• Self-published books, papers, and websites. Googology Wiki doesn't have a conflict of interest policy, and it's acceptable to write articles about your own work.

Bad sources include:

  • Wikipedia
  • Forums and other wikis. There are some exceptions such as c2wiki's famous ReallyBigNumbers page, where many well-known googologisms come from.
  • Private communications
  • Other pages within Googology Wiki

All this said, there is some leeway with original content. While Wikipedia considers itself a tertiary source, Googology Wiki is a secondary source. Our articles frequently offer commentary, analysis, and explanations of the source material (although it should be neutral and objective if possible). While entirely new inventions shouldn't be introduced in the mainspace, it's acceptable and common to discuss and analyze existing googology. Readers should note that such commentaries are not subject to academic review, in contrast to some of our sources.

Original work (READ THIS!) Edit

Probably the single most common mistake made by newcomers to the wiki is to show up and dump their latest invention into the encyclopedia. The point of the encyclopedia is to document published googologisms and ultimately unite the scattered literature of large numbers. It's a mirror, not a publishing platform.

The recommended way to get your work on the wiki is to create a blog post. Blogs offer a free and easy way to broadcast your creations to the community, and you can get feedback from other googologists in the form of comments.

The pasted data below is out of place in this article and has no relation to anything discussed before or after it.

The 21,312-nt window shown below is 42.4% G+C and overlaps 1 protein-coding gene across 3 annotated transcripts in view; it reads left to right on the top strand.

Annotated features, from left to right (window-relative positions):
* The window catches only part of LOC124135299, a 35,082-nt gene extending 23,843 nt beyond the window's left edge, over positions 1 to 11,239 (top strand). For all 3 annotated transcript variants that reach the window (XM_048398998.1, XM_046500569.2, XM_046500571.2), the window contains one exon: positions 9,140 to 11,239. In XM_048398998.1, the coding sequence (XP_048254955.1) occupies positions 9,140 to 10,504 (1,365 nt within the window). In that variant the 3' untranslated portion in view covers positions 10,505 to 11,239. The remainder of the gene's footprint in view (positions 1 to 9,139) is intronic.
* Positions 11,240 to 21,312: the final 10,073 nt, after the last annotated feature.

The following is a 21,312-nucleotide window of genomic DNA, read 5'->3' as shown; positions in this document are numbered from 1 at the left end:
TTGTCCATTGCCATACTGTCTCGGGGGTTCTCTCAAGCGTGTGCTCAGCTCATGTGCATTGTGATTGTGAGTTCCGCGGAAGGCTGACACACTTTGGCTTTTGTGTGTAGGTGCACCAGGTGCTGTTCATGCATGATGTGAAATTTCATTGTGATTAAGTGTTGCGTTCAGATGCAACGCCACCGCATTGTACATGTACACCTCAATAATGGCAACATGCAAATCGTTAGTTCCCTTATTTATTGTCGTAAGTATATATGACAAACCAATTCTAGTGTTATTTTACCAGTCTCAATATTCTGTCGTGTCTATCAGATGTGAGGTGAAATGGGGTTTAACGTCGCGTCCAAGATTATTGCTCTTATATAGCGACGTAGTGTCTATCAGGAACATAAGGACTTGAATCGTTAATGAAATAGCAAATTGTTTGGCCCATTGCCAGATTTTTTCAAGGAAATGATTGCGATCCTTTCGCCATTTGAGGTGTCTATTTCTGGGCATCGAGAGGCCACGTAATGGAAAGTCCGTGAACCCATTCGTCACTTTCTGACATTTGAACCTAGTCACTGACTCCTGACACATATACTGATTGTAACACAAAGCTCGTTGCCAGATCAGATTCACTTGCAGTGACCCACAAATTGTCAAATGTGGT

We used to allow original work on the wiki as long as it is cited from an external source (in compliance with Rule X), but since February 2016, posting original work in the wiki's mainspace is strongly discouraged. See also the relevant bit on the About page.

Vandalism Edit

Vandalism is a deliberate attempt to harm the integrity of the encyclopedia. If you encounter vandalism, revert it and leave the owner a polite message. If the vandalism persists, contact an administrator and they'll deal with it.

Edit war Edit

An edit war happens when two or more editors have a dispute, and instead of discussing things out, they revert back and forth between the revisions they want. Edit wars are not productive in any way, and generally just make people more angry. Instead of edit warring, talk it over and come to a decision.

In an effort to fight counterproductive edit warring, we will mirror the 3RR rule as found on Wikipedia:

Any editor who makes more than three reverts on the same page within a 24-hour period will be blocked for 24 hours. Self-reversion and reversion of obvious vandalism do not count towards this.

The purpose of 3RR blocks — and any other blocks, for that matter — are to prevent further disruption, not to punish misbehavior.

Copyright Edit

Googology Wiki is itself licensed under CC-BY-SA 3.0.

Original writing is preferred to copied writing, even when we are allowed to reproduce the copied text (e.g. when copying from Wikipedia). Of course, plagiarism is unacceptable.

Sometimes, we are required to use copyrighted images and other media in articles. These are subject to fair use under U.S. copyright law — the most common rationale on this wiki is using the media for the purposes of scholarly commentary.